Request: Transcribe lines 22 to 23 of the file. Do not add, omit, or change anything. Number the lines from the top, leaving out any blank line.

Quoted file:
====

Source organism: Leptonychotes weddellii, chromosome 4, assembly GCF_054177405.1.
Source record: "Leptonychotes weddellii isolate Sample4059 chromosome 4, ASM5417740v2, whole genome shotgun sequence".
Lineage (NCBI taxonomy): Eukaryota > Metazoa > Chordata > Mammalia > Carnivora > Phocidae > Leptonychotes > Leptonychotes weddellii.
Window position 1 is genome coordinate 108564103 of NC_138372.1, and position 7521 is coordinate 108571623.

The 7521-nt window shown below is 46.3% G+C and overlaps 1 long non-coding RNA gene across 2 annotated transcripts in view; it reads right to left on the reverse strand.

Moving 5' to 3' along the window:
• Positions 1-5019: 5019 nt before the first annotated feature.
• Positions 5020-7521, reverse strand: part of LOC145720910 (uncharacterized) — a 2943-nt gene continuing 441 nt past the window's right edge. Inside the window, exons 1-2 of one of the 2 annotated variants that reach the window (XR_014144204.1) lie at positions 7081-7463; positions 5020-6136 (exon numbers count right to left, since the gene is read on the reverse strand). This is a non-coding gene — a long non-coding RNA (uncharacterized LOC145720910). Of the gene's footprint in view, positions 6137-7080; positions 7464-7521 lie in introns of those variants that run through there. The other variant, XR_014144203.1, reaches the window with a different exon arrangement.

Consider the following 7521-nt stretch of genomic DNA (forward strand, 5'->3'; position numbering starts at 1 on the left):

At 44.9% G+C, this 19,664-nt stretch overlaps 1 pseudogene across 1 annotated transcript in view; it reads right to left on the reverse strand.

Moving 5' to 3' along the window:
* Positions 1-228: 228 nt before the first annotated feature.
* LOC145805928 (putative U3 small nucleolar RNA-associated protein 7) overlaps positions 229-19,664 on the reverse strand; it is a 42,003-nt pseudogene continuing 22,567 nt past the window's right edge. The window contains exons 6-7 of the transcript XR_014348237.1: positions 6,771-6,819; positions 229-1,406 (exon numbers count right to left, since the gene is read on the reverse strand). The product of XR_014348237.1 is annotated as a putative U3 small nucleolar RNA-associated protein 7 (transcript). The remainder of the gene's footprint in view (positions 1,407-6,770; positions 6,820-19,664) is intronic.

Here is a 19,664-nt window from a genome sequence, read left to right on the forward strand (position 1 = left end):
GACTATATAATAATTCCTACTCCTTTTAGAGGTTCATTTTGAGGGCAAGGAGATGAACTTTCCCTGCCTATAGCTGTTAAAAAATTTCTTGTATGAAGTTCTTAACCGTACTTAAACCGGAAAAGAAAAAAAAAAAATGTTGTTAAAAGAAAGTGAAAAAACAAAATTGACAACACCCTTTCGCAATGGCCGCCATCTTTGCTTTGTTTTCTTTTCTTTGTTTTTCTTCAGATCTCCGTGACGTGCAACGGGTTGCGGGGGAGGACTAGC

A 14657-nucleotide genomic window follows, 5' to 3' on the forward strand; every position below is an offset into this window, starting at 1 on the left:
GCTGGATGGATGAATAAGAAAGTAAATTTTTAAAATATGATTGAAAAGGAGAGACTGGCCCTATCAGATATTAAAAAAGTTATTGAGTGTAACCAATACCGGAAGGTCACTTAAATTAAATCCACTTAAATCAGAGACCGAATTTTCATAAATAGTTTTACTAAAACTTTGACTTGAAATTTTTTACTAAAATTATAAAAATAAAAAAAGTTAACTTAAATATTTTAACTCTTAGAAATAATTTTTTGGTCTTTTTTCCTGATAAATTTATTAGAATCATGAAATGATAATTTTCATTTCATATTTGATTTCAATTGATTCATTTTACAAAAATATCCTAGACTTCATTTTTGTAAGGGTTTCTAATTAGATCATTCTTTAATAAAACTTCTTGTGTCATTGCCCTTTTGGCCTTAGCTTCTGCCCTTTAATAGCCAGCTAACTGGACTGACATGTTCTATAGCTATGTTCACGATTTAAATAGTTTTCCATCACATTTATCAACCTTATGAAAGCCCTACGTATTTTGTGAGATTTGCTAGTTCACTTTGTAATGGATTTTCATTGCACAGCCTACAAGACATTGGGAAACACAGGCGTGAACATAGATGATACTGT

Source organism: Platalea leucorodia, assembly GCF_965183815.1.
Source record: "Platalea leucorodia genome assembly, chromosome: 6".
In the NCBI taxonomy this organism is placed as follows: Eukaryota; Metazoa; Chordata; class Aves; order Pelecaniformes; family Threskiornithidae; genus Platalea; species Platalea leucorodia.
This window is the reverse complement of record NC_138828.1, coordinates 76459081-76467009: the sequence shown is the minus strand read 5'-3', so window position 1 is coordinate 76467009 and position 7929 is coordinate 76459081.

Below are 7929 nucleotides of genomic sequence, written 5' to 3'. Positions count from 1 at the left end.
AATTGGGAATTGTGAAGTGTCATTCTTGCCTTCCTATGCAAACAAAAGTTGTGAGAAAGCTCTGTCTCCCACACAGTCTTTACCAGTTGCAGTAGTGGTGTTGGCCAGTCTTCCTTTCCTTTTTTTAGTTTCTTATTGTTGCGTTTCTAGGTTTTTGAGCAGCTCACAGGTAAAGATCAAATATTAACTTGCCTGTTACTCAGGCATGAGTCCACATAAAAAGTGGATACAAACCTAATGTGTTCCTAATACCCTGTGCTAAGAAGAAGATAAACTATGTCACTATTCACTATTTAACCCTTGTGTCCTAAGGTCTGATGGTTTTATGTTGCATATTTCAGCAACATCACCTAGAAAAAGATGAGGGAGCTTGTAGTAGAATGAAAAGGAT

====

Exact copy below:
Below are 7929 nucleotides of genomic sequence, written 5' to 3'. Positions count from 1 at the left end.
AATTGGGAATTGTGAAGTGTCATTCTTGCCTTCCTATGCAAACAAAAGTTGTGAGAAAGCTCTGTCTCCCACACAGTCTTTACCAGTTGCAGTAGTGGTGTTGGCCAGTCTTCCTTTCCTTTTTTTAGTTTCTTATTGTTGCGTTTCTAGGTTTTTGAGCAGCTCACAGGTAAAGATCAAATATTAACTTGCCTGTTACTCAGGCATGAGTCCACATAAAAAGTGGATACAAACCTAATGTGTTCCTAATACCCTGTGCTAAGAAGAAGATAAACTATGTCACTATTCACTATTTAACCCTTGTGTCCTAAGGTCTGATGGTTTTATGTTGCATATTTCAGCAACATCACCTAGAAAAAGATGAGGGAGCTTGTAGTAGAATGAAAAGGAT